“A MS Hungary executive and other employees falsely represented to Microsoft that discounts from Microsoft’s estimated retail prices for government contracts were necessary to conclude deals with Hungarian government agencies.”

“MS Hungary personnel made false representations to the Microsoft Business Desk about the need for, and purpose of, the discounts in order to obtain the Microsoft Business Desk’s approval for the discounts.”

“The Microsoft Business Desk approved the discount, unaware [that MS Hungary Executive and Manager] had intentionally misrepresented Agency 1’s budget, the status of negotiations, and the need for the discount.”

“The Microsoft Business Desk approved the requested discounts based on the false representations of the MS Hungary employee.”

“MS Hungary employees … lied to Microsoft Business Desk employees to obtain approval for discounts on software licenses to be sold to Hungarian government agencies.”

As stated by the SEC:

“To obtain approval for the discounts, MS Hungary employees provided false justifications to support the need for the discounts”

“The justifications provided to Microsoft’s Business desk to secure the additional discounts were false …”

“Moreover, MS Hungary employees and subcontractors falsely recorded their purported work performed on various service engagements in Microsoft’s timekeeping system.”

The end result?

Why of course Microsoft violated the internal controls provisions.

In the words of the DOJ:

“Microsoft did no exercise meaningful oversight during the relevant time period to ensure that discounts that Microsoft approved were passed on to MS Hungary’s end customers instead of being used to facilitate the corrupt scheme.”

In the words of the SEC:

“Microsoft failed to devise and maintain a sufficient systems of internal accounting controls throughout the relevant time period.”

The Microsoft enforcement action thus represents yet another damned if you, damned if you don’t theory of enforcement akin to strict liability.

No-Charged Bribery Disgorgement

Despite the many media headlines containing the “bribery” word in recent days, Microsoft was not charged with or found to be in violation of FCPA’s anti-bribery provisions. Rather, the SEC’s enforcement action against Microsoft involved findings concerning the FCPA’s books and records and internal controls provisions.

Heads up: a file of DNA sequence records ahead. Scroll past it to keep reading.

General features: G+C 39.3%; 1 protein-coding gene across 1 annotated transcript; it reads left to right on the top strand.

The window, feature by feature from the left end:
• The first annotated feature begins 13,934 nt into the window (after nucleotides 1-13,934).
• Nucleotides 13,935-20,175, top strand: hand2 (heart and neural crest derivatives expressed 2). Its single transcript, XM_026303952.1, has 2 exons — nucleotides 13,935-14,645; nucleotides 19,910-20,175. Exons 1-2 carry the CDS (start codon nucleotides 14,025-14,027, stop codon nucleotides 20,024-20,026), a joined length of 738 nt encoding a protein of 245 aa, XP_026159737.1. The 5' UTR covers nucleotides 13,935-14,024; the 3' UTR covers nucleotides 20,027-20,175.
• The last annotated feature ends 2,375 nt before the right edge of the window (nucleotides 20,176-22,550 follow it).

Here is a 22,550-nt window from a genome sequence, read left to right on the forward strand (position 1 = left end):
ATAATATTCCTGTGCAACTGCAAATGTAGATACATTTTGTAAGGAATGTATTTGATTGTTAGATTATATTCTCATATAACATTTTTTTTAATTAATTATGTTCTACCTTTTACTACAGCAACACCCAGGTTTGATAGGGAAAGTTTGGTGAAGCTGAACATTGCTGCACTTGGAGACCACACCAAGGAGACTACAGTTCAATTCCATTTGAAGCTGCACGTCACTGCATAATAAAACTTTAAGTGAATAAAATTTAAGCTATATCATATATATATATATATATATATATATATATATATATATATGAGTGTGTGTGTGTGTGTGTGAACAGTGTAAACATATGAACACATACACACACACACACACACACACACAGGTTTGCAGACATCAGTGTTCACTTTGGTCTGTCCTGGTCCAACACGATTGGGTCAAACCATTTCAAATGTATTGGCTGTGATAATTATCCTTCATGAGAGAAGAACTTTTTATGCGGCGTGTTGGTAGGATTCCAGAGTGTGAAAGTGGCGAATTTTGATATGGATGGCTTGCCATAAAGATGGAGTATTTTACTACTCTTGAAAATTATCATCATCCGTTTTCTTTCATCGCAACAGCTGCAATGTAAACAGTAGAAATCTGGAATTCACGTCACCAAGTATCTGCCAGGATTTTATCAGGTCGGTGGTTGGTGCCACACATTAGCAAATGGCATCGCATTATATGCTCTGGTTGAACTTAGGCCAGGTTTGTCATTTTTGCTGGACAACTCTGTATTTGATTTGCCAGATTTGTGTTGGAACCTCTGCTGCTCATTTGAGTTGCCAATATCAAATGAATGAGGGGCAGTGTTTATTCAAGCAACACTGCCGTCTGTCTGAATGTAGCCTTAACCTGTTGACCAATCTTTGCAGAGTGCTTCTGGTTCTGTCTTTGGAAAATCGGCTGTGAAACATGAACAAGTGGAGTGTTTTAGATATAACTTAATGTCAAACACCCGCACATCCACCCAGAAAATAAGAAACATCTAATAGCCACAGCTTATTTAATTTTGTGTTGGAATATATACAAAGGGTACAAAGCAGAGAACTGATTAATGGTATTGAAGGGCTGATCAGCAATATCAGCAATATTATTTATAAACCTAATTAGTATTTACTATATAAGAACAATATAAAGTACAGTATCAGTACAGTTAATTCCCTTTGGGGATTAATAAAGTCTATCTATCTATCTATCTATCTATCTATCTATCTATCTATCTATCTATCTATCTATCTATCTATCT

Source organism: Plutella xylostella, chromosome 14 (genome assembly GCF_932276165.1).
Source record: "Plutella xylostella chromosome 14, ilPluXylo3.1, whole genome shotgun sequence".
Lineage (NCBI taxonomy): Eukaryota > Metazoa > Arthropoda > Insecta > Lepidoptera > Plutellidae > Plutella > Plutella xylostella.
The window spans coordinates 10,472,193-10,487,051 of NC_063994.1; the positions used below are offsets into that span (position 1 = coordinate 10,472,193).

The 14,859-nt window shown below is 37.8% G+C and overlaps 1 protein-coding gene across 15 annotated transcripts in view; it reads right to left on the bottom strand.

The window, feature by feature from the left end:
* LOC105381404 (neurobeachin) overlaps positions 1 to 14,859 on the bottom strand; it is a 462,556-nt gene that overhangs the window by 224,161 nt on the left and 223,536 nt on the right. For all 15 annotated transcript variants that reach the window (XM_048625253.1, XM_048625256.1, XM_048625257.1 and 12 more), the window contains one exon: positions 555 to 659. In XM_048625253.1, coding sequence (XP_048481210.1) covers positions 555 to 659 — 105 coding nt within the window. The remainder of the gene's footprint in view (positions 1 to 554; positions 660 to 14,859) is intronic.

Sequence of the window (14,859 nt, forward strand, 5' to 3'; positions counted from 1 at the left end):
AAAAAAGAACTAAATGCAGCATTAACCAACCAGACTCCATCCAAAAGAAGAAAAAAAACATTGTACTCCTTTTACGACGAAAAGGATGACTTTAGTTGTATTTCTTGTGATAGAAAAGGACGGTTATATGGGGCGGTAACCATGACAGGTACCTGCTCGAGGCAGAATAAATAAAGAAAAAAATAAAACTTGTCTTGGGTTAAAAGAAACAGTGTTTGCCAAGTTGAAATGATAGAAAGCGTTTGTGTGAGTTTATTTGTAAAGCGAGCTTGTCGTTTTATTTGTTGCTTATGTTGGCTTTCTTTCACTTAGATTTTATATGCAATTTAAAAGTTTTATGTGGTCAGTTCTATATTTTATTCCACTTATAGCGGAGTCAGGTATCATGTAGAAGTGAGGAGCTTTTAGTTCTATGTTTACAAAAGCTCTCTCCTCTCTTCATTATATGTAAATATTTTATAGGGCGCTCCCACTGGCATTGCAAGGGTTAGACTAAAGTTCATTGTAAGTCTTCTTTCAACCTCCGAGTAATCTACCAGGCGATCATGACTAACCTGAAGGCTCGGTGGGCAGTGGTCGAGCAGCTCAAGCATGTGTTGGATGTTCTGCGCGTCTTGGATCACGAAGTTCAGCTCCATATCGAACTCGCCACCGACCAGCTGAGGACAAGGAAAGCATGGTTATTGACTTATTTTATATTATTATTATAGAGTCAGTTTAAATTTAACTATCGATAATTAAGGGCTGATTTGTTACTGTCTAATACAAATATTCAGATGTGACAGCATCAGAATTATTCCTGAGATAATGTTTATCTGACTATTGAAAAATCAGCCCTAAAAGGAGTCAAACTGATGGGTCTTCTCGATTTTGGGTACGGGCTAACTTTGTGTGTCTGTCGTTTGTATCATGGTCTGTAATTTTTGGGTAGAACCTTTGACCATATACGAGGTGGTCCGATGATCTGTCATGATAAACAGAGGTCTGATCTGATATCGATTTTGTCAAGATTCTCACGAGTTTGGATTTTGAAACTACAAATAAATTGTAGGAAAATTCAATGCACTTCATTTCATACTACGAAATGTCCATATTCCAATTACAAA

Nevertheless, 100% of the SEC’s $16.5 million enforcement action consisted of disgorgement and prejudgment interest. This represents yet another example of no-charged bribery disgorgement (in other words the SEC seeking a disgorgement remedy in the absence of FCPA anti-bribery charges or findings).

As highlighted in this previous post (and numerous prior posts thereafter), so-called no-charged bribery disgorgement is troubling. Among others, Paul Berger (here) (a former Associate Director of the SEC Division of Enforcement) has stated that “settlements invoking disgorgement but charging no primary anti-bribery violations push the law’s boundaries, as disgorgement is predicated on the common-sense notion that an actual, jurisdictionally-cognizable bribe was paid to procure the revenue identified by the SEC in its complaint.” Berger noted that such “no-charged bribery disgorgement settlements appear designed to inflict punishment rather than achieve the goals of equity.”

Machine Learning

The Microsoft employee e-mail announcing the enforcement action containing the following interesting portion.

“We’ve increased our capability to prevent potential violations by using machine learning to help identify transactions and automatically flag those that pose heightened compliance risk. We now run billions of dollars of deals in 57 countries through this program and have a team apply additional scrutiny to these transactions. Not only are we committed to improving and expanding this program for our own use, we are offering our technology and know-how to other companies so that they can take advantage of it as well.”